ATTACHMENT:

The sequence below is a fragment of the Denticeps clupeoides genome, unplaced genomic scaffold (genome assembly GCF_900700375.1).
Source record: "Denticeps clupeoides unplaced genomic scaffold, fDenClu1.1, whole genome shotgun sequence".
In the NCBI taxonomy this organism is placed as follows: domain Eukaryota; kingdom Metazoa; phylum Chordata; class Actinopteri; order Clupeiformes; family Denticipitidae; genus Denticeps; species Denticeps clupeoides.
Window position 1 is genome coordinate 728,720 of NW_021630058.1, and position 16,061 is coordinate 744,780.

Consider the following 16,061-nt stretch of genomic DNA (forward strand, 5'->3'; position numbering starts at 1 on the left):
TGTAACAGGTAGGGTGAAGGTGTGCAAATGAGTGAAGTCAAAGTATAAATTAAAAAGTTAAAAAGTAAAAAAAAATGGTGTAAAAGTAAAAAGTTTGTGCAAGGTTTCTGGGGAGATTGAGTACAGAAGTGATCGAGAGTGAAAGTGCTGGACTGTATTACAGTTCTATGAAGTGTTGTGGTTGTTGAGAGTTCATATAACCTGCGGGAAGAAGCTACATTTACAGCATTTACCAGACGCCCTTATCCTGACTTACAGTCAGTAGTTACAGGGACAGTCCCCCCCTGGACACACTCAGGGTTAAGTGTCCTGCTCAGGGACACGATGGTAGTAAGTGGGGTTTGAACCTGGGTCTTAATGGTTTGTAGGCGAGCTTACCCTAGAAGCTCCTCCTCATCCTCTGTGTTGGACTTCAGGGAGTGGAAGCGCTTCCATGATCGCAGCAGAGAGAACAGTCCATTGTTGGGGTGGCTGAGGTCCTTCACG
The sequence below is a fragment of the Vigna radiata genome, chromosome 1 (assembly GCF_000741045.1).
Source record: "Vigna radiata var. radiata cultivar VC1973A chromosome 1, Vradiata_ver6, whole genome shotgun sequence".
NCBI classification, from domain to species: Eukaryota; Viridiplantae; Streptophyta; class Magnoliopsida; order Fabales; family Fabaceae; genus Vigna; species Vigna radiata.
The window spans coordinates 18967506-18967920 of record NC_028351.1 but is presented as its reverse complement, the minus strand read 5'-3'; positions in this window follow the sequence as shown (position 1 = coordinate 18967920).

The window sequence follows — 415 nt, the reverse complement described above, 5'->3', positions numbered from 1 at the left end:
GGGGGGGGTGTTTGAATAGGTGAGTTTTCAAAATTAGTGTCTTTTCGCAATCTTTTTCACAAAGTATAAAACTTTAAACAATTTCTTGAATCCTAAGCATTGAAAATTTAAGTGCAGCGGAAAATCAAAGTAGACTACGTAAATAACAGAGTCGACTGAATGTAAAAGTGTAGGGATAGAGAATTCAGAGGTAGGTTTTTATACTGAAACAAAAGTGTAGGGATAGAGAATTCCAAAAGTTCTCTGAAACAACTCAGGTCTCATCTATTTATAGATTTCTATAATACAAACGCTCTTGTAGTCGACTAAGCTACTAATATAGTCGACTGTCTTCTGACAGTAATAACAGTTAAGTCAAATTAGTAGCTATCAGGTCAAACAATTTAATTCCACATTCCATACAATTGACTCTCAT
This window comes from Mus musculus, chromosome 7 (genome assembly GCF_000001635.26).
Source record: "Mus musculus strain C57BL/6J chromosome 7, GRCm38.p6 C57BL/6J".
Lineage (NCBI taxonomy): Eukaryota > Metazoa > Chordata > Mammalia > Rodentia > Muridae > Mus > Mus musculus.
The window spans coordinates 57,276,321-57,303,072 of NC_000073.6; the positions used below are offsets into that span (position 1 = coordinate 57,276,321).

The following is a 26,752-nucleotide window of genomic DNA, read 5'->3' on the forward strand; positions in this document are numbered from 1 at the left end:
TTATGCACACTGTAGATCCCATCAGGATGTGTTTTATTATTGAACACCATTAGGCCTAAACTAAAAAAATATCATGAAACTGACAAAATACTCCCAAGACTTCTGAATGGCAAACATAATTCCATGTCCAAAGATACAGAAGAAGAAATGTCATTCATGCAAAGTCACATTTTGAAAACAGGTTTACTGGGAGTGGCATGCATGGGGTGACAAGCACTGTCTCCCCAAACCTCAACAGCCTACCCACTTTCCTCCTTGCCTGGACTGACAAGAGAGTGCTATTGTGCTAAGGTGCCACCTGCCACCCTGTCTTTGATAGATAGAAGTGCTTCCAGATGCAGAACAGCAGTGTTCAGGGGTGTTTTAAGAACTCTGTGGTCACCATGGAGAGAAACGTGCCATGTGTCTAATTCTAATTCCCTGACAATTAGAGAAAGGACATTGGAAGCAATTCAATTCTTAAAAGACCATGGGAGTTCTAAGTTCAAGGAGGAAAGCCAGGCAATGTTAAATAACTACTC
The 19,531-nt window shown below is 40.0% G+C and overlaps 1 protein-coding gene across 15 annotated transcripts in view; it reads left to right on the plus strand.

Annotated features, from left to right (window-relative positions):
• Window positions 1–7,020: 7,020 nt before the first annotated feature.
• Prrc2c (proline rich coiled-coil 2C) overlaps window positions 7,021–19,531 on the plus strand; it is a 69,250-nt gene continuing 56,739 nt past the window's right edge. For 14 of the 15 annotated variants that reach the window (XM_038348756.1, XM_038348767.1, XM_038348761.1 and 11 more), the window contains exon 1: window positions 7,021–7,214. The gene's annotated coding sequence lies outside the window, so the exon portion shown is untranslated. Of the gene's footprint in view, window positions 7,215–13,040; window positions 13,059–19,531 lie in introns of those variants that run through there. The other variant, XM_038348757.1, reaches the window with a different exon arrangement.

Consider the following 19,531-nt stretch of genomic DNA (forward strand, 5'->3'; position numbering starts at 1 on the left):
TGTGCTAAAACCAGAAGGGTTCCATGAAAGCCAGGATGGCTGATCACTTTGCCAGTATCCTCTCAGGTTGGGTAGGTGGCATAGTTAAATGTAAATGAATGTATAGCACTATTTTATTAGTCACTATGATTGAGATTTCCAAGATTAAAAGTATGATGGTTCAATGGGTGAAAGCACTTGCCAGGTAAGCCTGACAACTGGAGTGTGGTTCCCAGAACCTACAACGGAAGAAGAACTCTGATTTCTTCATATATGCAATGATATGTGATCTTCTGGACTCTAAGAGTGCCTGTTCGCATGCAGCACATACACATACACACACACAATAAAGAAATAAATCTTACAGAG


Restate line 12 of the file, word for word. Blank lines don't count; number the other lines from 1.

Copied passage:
GGGGGGGGTGTTTGAATAGGTGAGTTTTCAAAATTAGTGTCTTTTCGCAATCTTTTTCACAAAGTATAAAACTTTAAACAATTTCTTGAATCCTAAGCATTGAAAATTTAAGTGCAGCGGAAAATCAAAGTAGACTACGTAAATAACAGAGTCGACTGAATGTAAAAGTGTAGGGATAGAGAATTCAGAGGTAGGTTTTTATACTGAAACAAAAGTGTAGGGATAGAGAATTCCAAAAGTTCTCTGAAACAACTCAGGTCTCATCTATTTATAGATTTCTATAATACAAACGCTCTTGTAGTCGACTAAGCTACTAATATAGTCGACTGTCTTCTGACAGTAATAACAGTTAAGTCAAATTAGTAGCTATCAGGTCAAACAATTTAATTCCACATTCCATACAATTGACTCTCAT